There’s More to the Story of Higher Gas Prices

• 2 min read

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As gas prices race up, investors see a new dynamic emerging that is hindering the United States’ quest for energy independence.

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Arm holding a gas nozzle to car and filling tank.

Geopolitical events, national-security concerns, inflation upticks and climate action are creating challenging pricing dynamics in energy markets worldwide. Everyone has noticed higher prices at gas pumps since Russia invaded Ukraine, but that’s only part of the story.

Even before the invasion and subsequent sanctions, U.S. government policy decisions to boost clean-energy production were pushing up prices for carbon-based energy (oil, natural gas, coal). But the Ukraine conflict is exacerbating the problem, particularly in Europe, which relies on sanctioned Russian oil and natural gas.

Historically, from a U.S. perspective, rising energy prices encouraged exploration and drilling in North America as oil producers sought to boost output. In early 2009, in the aftermath of the great financial crisis, West Texas Intermediate oil futures prices (WTI) hit $42 a barrel, but rapidly began increasing, reaching $70 a barrel by July 2009. In response, North American drilling rig counts went from under 200 to over 1,400 by mid-2012, which ultimately softened prices.

But this time a distinctly different pattern is emerging. WTI dropped below $20 in April 2020 as COVID-19 spread globally. Rig counts subsequently fell to under 120. As economies gradually reopened, oil futures prices recovered and WTI was over $75 at year-end 2021. The Ukraine war has since pushed oil prices over $120, fostering national-security concerns about energy supplies, but rig counts have only increased to 660 as of mid-March. Why? Several factors are at work:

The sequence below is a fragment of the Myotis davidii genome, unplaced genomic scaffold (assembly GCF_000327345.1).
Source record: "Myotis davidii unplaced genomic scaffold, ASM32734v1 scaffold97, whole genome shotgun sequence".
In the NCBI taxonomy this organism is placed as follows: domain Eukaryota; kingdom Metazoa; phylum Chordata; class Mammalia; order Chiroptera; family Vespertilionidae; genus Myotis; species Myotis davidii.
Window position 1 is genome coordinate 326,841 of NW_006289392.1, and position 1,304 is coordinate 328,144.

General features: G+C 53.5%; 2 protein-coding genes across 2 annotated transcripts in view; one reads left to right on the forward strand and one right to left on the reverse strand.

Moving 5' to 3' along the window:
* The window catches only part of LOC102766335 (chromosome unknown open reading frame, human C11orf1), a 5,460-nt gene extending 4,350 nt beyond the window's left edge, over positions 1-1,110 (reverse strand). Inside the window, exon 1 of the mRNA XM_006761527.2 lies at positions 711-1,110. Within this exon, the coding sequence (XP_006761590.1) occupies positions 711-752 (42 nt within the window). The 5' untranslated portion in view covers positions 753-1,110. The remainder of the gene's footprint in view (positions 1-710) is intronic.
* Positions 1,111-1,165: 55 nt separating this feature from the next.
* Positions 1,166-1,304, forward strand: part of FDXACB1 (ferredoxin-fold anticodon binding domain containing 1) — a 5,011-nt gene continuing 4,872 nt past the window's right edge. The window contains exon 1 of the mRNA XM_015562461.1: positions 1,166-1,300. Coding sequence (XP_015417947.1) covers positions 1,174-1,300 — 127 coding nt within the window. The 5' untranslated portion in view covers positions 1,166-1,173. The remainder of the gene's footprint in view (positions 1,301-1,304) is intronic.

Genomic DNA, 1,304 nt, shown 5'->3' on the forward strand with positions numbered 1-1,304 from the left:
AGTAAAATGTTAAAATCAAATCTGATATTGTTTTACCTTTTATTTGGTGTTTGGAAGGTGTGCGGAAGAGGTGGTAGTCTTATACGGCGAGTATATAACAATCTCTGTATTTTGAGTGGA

• Cost escalations in labor, steel, fracking sand and other key inputs have made drilling in some areas uneconomic even with high oil prices.
  • Energy producers are still recovering from overleveraged balance sheets, a result of overinvestment in 2013 and 2014 and seem hesitant to make new capital allocations.
  • Policy measures targeting climate action have increased regulatory costs and limited drilling in some areas.
  • Efforts to reduce carbon emissions have created social pressures discouraging carbon-based energy production.

The current European challenges demonstrate the importance of energy independence. However, pushing to increase clean energy while sacrificing carbon-based energy over the near term is fraught with issues. A managed transition makes sense to stabilize costs. There are numerous ways the United States can achieve an effective transition: open more public lands to new drilling, allow for continued development of natural-gas power plants, revisit nuclear energy use and accelerate green-energy conversion.

Investors should examine all those areas for opportunities as America moves toward finding true energy independence and a cleaner, safer, healthier world.

This information is for general information use only. It is not tailored to any specific situation, is not intended to be investment, tax, financial, legal, or other advice and should not be relied on as such. AMG’s opinions are subject to change without notice, and this report may not be updated to reflect changes in opinion. Forecasts, estimates, and certain other information contained herein are based on proprietary research and should not be considered investment advice or a recommendation to buy, sell or hold any particular security, strategy, or investment product.

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